Browse | News & Events | Ordering | UPP Blog | For Authors | For Instructors | Prizes | Rights & Permissions | Hebrew Union College Press | About the Press | Support the Press | Contact Us
February 1988
208 pages  

6 x 9
9780822985709
Paper $25.95 Add to cart

View Cart
Check Out
Other Ways to order
Primary Medical Care in Chile
Accessibility under Military Rule
Scarpaci, Joseph
Scarpaci views the financial and cultural impediments imposed by the Pinochet HMO medical system that compromised and effectively limited health care accessibility for much of Chile's adult population.

View the Digital Edition
Joseph L. Scarpaci is professor emeritus of geography at Virginia Tech University, and author of Primary Medical Care in Chile: Accessibility under Military Rule.
“Scarpaci has produced a well-written, informative and often provocative account of Chile's formal system of primary medical services. . . . an important contribution to the growing body of literature on health care systems. . . . It will be of particular interest to medical geographers, students of international health care policy and systems, and Latin American and urban specialists.”—Annals of the Association of American Geographers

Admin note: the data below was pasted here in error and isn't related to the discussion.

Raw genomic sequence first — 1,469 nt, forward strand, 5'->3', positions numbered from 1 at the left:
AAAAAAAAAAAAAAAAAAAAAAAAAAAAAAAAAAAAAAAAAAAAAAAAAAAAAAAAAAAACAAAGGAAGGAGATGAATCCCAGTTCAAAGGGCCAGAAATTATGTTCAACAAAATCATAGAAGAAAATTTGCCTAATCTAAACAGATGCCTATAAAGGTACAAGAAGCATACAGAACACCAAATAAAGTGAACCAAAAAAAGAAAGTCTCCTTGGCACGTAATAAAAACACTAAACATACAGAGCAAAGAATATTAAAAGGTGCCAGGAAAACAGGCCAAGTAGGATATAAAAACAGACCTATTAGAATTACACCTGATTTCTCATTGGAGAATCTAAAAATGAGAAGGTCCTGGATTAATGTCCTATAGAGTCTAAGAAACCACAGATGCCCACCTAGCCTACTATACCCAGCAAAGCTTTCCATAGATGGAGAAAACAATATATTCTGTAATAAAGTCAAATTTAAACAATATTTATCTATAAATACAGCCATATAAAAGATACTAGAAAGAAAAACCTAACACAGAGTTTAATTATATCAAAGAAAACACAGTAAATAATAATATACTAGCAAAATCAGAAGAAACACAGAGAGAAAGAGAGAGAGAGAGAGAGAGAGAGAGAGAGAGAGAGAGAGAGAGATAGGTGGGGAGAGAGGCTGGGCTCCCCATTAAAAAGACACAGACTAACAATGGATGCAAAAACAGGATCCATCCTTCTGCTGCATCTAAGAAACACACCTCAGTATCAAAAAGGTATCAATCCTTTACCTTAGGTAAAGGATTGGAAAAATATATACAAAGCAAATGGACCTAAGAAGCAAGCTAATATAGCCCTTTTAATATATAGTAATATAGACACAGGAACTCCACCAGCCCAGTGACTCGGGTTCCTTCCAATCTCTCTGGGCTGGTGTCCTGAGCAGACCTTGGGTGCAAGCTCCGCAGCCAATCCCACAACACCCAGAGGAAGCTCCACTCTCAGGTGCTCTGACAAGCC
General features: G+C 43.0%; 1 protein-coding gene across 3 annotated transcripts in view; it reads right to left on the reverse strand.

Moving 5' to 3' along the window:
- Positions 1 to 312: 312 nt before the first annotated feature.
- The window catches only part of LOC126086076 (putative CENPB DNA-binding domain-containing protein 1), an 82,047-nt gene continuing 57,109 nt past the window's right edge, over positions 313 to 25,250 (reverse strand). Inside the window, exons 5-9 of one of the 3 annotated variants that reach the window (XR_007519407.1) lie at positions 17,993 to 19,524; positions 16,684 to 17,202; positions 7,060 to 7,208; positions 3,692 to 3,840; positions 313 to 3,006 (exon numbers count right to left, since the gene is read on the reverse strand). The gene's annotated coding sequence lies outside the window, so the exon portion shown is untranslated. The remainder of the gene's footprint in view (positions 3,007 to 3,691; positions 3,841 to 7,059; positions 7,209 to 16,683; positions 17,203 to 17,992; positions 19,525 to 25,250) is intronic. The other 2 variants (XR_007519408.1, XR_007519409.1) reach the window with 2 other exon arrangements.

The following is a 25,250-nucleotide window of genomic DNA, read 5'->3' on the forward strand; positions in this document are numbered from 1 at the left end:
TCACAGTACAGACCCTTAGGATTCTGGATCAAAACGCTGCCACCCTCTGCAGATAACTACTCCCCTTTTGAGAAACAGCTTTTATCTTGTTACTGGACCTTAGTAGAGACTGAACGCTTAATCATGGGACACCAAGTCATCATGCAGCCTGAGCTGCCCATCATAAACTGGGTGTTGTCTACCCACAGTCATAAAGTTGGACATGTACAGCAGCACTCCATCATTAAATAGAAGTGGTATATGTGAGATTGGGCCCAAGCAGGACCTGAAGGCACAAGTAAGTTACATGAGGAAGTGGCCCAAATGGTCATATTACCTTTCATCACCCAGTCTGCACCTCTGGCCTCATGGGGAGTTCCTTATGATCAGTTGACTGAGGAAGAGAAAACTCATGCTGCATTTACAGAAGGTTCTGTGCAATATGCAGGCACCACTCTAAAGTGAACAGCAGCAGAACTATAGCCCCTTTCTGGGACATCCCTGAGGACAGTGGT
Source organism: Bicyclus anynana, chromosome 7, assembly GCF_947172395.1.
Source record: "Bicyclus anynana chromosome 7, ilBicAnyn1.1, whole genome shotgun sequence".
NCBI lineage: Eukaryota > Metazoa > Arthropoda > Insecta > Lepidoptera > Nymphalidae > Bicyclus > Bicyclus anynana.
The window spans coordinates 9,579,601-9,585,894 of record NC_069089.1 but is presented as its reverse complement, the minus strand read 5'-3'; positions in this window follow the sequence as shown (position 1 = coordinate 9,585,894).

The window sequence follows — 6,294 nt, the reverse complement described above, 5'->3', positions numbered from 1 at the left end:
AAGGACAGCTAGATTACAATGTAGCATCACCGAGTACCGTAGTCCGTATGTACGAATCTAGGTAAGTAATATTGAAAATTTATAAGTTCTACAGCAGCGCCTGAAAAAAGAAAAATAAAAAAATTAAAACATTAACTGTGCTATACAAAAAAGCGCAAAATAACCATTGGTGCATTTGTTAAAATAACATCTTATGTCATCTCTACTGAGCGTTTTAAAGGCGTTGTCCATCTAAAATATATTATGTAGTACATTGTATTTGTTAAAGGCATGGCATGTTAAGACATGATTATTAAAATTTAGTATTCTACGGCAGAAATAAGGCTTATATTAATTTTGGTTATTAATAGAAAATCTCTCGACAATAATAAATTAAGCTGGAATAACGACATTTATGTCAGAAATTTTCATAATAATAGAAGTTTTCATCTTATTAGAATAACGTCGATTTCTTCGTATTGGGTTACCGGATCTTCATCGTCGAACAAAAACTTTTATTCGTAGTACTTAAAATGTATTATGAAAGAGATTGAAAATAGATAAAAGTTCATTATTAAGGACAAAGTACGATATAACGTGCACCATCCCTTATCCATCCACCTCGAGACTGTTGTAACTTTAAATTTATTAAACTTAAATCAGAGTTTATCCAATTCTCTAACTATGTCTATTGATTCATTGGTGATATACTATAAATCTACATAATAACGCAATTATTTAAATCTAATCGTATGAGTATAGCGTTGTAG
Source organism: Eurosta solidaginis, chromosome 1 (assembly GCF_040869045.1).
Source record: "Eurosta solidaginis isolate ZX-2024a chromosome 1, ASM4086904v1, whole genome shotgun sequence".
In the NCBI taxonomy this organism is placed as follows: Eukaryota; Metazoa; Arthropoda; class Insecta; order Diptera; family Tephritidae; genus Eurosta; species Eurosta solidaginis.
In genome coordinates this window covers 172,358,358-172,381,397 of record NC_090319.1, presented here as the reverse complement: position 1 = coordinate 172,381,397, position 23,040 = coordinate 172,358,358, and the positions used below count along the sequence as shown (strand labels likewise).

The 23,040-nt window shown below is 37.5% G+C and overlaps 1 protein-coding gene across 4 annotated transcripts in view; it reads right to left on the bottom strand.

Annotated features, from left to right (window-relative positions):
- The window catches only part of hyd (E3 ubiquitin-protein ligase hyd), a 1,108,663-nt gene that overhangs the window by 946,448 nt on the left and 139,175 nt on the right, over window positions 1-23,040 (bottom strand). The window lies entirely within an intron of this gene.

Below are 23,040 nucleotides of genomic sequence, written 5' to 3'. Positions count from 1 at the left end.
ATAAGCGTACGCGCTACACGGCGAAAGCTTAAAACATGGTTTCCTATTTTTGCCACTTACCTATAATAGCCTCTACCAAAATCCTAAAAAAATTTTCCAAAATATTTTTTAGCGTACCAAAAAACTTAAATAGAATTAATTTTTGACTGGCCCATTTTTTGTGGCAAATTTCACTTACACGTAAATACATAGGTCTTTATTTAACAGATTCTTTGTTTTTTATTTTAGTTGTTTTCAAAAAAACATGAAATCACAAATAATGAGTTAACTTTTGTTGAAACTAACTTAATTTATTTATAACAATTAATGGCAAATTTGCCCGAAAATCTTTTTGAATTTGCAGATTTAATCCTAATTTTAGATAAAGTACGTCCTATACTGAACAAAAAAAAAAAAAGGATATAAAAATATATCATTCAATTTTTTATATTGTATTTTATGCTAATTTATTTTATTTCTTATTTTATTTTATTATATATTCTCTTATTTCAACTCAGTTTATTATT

“Provides an excellent analysis of the reforms undertaken by the Pinochet administration. It also contains extensive data on all the essential aspects of medical care as well as a forceful critique of the nature and impact of these policies.”—Latin American Research Review

Complete Description Reviews
Pitt Latin American Series
Latin America/Politics
close 

Since Pinochet's regime assumed power in 1973, the Chilean public medical system has been incrementally disassembled in favor of private enterprise, modeled after U.S. HMOs. Scarpaci assembles data ranging from interviews with patients to income statements and balance sheets from the National Health Service System, National Health Fund, and National Statistics Institute to view the financial and cultural impediments imposed by the Pinochet system that have compromised and effectively limited health care accessibility for Chile's adult population.
close 
close 


close 

© 2017 University of Pittsburgh Press. All rights reserved.